The other week I had the pleasure of presenting in Birmingham to around 40 advisers. The session was a whistle stop tour of the joy that is Mifid II. As part of the presentation we covered reporting, disclosure, and suitability of charges. I cracked an admittedly cheap joke about the level of charges levied by St James Place, which got a decent laugh, and we moved on. However, after the event finished I was collared by a couple of SJP Partners. We had a perfectly amicable discussion and they correctly pointed out it’s not all about charges, ‘our clients trust and value the advice and service we give them’. We shook hands, and I (rapidly) made my exit.
Most journalists I know are fully aware of how many clicks and comments they will get if they get the magic letters SJP into a headline. The comments will quickly descend into a feeding frenzy, with SJP, the FCA and anyone else who gets caught in the cross fire all considered fair game. On one hand this is to be expected, they are a huge organisation. Their latest results show total funds under management of £83bn, net flows in the 6 months to June 2017 of £4.3bn and adviser numbers up 3.7% since the start of the year to 3,540. This makes them the largest advice firm in the UK.
Yet, there is still the question of charges. SJP are very transparent with their annual client survey, showing that, out of 40,000 clients surveyed, 98% felt that the service provided is ‘reasonable, good, or excellent value for money’, however ‘in my opinion’ they are not so transparent with charges. Fund factsheets tell me pretty much everything I’d want to know apart from the charge, and I find it equally challenging to find any figures for product/wrapper or advice charges. To my mind, this really isn’t good enough.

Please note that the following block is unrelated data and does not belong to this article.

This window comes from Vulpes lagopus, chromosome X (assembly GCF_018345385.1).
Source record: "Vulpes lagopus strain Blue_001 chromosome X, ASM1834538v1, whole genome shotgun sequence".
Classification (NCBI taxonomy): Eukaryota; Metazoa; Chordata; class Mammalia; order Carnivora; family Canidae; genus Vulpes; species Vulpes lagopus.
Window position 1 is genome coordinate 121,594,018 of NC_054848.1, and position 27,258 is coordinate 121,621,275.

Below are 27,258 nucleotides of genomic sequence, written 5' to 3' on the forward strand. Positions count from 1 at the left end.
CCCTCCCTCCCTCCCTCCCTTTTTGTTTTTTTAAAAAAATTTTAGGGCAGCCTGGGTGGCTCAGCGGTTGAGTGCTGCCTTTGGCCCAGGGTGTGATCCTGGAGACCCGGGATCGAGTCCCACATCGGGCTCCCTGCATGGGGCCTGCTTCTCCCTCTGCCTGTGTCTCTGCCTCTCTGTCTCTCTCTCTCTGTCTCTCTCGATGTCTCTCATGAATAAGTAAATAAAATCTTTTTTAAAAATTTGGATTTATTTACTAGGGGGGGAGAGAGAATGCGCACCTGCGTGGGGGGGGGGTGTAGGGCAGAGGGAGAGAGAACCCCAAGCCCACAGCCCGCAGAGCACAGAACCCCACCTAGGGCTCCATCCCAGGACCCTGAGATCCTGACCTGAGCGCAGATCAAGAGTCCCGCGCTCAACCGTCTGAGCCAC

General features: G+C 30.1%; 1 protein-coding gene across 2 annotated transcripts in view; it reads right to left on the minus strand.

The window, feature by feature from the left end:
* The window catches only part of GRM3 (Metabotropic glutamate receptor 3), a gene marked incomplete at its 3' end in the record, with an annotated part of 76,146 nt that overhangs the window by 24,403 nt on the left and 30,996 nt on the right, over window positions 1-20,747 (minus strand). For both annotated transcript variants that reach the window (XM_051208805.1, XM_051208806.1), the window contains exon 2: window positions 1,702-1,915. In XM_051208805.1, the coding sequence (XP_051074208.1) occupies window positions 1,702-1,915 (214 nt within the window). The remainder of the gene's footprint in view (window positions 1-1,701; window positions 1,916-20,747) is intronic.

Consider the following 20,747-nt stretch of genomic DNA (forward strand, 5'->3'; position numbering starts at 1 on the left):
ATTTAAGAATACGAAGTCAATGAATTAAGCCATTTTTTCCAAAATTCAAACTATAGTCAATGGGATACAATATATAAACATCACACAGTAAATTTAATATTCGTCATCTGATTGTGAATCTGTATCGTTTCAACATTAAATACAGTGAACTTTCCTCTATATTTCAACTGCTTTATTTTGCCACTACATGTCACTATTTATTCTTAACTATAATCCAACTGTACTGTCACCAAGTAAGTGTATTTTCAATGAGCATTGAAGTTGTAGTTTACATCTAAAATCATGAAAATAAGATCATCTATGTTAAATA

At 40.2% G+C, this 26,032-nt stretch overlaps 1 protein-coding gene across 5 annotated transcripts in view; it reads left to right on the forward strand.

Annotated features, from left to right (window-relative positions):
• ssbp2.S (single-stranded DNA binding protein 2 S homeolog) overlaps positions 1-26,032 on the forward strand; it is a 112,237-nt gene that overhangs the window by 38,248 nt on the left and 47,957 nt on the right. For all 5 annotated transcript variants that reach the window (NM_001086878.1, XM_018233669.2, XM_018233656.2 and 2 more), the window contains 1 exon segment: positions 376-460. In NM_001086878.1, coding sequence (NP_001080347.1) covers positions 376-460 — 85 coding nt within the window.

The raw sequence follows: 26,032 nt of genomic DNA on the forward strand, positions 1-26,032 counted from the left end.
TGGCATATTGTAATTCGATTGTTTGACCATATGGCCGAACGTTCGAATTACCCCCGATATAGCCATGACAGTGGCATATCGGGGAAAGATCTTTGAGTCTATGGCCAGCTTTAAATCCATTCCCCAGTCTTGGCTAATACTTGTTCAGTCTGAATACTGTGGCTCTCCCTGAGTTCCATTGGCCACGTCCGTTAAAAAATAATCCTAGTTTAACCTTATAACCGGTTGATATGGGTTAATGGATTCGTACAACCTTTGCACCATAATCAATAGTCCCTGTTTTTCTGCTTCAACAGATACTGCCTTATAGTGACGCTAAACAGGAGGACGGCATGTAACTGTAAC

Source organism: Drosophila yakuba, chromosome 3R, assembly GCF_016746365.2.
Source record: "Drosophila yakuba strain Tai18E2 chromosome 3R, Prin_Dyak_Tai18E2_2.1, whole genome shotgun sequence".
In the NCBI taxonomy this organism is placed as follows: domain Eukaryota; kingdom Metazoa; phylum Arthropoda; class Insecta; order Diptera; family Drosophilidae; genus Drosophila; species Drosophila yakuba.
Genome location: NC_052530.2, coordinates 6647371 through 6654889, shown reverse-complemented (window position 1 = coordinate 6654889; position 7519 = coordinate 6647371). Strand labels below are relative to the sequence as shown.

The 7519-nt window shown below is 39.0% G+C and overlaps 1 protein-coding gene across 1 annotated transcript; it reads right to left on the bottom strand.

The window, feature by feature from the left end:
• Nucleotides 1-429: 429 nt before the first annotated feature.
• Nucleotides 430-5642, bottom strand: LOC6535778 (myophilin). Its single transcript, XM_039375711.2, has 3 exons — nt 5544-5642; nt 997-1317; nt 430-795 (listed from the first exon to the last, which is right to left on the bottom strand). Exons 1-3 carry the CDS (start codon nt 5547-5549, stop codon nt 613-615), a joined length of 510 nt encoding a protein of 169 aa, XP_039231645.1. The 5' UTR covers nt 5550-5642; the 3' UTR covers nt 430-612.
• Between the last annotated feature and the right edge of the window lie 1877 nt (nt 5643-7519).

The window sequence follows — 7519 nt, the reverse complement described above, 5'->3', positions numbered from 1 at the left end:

However, my new friends from Birmingham do have a point. It’s not all about charges. In the direct platform market, Hargreaves Lansdown utterly dominate, and they have conclusively proven their customers, who now number over a million, are not price sensitive. It’s a similar story in advised platforms. To quote @langcatsteve from a recent Money Marketing, ‘If you look at new business flows and market share there is almost no direct link between price and new business. Standard Life, which is one of the top players in the marketplace, it is well above the market average in terms of costs and Transact for a long time was above the market rate as well.’
For the other elements of total cost (adviser fee, investment costs and DFM) we’ve recently published some research on this. For advice fees, the average ongoing fee from our cohort was 0.92%. Almost all are facilitating this via the platform (as opposed to direct charging/invoicing). Fewer than 10% are using flat fees, although some more were ‘considering’. For investment costs, if used, the average DFM investment cost (before DFM service and platform fees) is 0.6% (down from last year), although clearly lots of deviation from the mean here:
For multi asset funds, average cost is 1.06%. This obviously includes the management/service element that the DFM stuff above doesn’t have, but doesn’t include platform or advice fees. Again, lots of deviation:
From a total cost of ownership perspective, the average lowest cost solution was 112bps and the average highest 176bps. So, based on our cohort of around 100 firms, as a client you are unlikely to be paying more than 200bps all in.
How does this compare to St James Place?
Well, in the absence of hard evidence, it’s impossible to say..
PS – If you want to know more about investment propositions, charges, and how advisers are using them, our new research is all you need. Click right about here to find out more #marketing